Evidence from a study in England and Wales suggests a similar prevalence rate for HIV (2%) amongst individuals injecting SIEDs to those injecting psychoactive drugs (Public Health England, 2014). Findings also suggest that less than half of SIED users may have undergone testing for HIV (41%) or hepatitis C (32%), or reported uptake of the hepatitis B vaccine (40%). Similar findings were identified in our survey where all participants were asked about their blood borne virus (BBV) testing history, with over half the sample reporting that they had never undergone testing for any BBV (table 9). Additionally, fewer than half (44%) had received vaccinations for Hepatitis B. Of 94 survey participants who had ever injected SIEDs, two thirds (67%) reported using a needle and syringe programme to obtain injecting equipment in the previous year and over one quarter (28%) reported acquiring their injecting equipment over the internet. Other methods included obtaining equipment from a SIED supplier (3%) or friend (4%). Of all ever injectors, 10% reported ever re-using their own equipment and generally not at all or infrequently in the previous 12 months; no injectors reported ever using equipment ever used by another individual. A small proportion (7%) reported ever sharing a multi-dose vial with another individual. The low rate of sharing equipment is in line with other research with SIED users, for example findings from PHE's unlinked anonymous survey suggest lifetime injection equipment sharing at 13% (Public Health England, 2014) and previous studies suggest rate of sharing amongst this population at between 0 and 20% (Advisory Council on the Misuse of Drugs, 2010). Table 9: Blood borne virus vaccination and testing status (n=108)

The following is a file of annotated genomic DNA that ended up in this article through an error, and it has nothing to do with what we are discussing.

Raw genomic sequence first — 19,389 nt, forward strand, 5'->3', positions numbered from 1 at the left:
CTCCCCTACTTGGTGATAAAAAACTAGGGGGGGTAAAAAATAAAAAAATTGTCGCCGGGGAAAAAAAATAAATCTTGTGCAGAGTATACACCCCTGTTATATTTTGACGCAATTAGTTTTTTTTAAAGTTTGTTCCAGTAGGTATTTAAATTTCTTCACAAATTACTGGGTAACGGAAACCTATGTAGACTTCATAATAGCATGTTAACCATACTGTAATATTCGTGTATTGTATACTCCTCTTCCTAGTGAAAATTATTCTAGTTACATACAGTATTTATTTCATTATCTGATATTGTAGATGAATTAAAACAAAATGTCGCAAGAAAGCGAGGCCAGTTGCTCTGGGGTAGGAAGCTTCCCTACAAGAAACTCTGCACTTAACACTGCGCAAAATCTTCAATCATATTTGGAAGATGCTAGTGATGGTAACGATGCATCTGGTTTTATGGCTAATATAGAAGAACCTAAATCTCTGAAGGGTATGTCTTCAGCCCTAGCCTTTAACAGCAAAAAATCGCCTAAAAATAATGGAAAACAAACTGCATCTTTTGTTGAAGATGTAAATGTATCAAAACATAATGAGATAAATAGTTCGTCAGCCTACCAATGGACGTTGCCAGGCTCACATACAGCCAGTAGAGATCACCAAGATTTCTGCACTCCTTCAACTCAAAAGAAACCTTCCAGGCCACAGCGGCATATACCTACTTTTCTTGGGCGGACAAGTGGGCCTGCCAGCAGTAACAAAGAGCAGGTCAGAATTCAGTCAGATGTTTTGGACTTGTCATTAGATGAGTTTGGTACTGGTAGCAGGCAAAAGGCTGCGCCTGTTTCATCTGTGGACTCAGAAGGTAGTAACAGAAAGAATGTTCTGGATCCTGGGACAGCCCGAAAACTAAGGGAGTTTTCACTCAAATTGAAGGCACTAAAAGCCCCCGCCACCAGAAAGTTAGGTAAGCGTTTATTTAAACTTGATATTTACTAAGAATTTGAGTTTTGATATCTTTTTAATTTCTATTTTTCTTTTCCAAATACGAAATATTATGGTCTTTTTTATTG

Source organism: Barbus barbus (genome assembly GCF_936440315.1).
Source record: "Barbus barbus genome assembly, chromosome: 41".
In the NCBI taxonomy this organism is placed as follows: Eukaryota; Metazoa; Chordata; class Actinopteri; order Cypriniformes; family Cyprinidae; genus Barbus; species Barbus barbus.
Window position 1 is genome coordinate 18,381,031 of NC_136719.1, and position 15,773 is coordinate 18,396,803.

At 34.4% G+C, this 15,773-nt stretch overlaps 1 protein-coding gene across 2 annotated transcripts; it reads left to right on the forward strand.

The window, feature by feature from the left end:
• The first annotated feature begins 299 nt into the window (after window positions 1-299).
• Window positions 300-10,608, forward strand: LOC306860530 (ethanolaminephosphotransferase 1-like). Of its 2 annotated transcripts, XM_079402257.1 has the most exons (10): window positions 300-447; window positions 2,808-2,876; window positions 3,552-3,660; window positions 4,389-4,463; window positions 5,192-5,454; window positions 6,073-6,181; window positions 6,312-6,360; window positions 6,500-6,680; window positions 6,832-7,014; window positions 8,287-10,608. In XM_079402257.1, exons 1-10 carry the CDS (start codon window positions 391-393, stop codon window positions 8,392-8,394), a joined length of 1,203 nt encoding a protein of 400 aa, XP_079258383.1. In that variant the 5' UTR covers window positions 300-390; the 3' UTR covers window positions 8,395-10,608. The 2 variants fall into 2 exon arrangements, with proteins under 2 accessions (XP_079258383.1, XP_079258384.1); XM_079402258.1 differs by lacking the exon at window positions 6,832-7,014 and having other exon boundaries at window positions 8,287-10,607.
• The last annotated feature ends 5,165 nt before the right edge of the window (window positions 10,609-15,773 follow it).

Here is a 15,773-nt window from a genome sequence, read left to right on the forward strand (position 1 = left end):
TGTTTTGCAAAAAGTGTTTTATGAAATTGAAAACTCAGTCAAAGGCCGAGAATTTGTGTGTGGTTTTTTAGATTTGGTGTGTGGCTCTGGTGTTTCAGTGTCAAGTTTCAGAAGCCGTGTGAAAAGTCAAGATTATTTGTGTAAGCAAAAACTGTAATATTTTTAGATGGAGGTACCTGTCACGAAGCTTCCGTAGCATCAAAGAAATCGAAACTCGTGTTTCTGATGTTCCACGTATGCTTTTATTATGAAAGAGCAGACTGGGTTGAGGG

Ever vaccinated Hep B
Ever tested Hep B
Ever tested Hep C
Ever tested HIV
Conclusion